A. For years now, clinicians have attempted to categorize depressions into “subtypes.” A few examples are: typical vs. atypical, reactive vs. biological and psychotic vs. non-psychotic. There are as many as 12 subtypes of Major Depressive Disorder, according to The Diagnostic and Statistical Manual, 4th Edition (DSM-IV).
The important question though is whether labeling a depression by subtype assists the clinician in treating the client more effectively, or whether diagnosing a specific subtype implies that a different treatment modality should be utilized. With few exceptions, the answer is no.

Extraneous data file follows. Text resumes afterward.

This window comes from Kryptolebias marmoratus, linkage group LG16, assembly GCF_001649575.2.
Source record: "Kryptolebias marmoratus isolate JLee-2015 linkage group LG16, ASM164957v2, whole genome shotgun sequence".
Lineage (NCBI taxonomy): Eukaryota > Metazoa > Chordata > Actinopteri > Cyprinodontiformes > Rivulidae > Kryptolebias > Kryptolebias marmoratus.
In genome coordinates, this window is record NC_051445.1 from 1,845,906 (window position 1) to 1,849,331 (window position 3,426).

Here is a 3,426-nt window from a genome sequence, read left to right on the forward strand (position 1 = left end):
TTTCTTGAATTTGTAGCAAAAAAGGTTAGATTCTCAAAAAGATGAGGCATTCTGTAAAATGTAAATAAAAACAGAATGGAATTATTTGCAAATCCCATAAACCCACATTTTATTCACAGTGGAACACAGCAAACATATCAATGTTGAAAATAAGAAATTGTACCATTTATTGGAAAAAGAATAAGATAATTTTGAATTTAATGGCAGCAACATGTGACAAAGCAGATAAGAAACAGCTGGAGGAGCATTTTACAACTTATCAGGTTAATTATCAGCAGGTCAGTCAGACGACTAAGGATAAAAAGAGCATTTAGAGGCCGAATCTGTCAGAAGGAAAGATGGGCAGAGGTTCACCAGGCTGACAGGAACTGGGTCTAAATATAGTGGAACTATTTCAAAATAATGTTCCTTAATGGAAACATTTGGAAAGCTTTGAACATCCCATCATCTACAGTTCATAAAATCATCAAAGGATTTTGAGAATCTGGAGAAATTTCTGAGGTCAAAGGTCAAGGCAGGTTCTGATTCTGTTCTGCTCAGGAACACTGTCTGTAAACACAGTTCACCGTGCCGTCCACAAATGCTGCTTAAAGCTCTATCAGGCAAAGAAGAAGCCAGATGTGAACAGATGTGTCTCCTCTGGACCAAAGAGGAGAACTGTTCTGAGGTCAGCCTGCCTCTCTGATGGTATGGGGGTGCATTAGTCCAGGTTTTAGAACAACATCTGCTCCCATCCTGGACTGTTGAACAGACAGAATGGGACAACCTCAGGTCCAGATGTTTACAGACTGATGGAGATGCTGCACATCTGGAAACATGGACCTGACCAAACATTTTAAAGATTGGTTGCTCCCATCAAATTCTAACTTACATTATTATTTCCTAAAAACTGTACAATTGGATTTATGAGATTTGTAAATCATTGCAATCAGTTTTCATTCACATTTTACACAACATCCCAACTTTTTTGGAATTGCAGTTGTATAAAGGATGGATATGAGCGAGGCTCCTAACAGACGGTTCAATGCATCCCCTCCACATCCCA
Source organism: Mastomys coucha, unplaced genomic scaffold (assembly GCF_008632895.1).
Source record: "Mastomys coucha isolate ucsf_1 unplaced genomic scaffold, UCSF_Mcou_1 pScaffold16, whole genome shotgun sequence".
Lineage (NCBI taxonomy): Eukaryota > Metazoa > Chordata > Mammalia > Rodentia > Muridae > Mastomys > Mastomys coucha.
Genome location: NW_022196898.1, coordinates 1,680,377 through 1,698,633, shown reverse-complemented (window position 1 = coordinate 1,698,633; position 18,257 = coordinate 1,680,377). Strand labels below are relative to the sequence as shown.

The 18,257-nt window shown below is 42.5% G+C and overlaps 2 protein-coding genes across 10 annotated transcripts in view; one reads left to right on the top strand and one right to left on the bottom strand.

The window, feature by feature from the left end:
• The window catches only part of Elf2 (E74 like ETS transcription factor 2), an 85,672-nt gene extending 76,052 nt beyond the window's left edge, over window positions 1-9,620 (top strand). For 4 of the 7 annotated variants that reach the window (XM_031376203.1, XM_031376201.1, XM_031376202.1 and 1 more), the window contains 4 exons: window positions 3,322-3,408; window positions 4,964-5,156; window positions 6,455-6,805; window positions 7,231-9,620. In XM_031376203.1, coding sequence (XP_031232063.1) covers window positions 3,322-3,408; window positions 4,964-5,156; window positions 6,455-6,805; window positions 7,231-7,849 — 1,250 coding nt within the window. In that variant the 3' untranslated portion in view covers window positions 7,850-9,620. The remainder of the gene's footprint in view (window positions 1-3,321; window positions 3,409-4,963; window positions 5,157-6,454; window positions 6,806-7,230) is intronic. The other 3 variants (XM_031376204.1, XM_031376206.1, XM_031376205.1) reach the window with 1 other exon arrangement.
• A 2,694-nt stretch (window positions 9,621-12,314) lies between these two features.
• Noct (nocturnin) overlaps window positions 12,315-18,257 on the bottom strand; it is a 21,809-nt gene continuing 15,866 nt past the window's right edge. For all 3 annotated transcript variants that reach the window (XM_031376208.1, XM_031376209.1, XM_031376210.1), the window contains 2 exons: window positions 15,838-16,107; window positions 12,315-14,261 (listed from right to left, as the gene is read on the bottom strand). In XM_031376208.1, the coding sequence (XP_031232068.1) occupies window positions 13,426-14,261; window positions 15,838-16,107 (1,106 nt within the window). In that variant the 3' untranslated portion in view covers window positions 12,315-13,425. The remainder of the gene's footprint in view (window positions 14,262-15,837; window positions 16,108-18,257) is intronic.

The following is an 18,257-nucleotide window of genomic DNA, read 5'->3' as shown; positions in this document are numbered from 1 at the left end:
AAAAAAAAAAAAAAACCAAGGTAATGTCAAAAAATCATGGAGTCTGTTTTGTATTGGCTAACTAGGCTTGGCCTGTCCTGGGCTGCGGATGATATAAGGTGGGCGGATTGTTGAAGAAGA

Subtypes generally are poor predictors of treatment response. There are some exceptions however: Seasonal Affective Disorder, for example, may respond to light therapy as well as antidepressants, and psychotic depressions all but always require antidepressant treatment augmented with antipsychotics.
Don’t be overly concerned about subtypes. Pigeonholing depression is short-sighted and undermines what’s most important: Treating the “whole” patient from a bio-psycho-social perspective.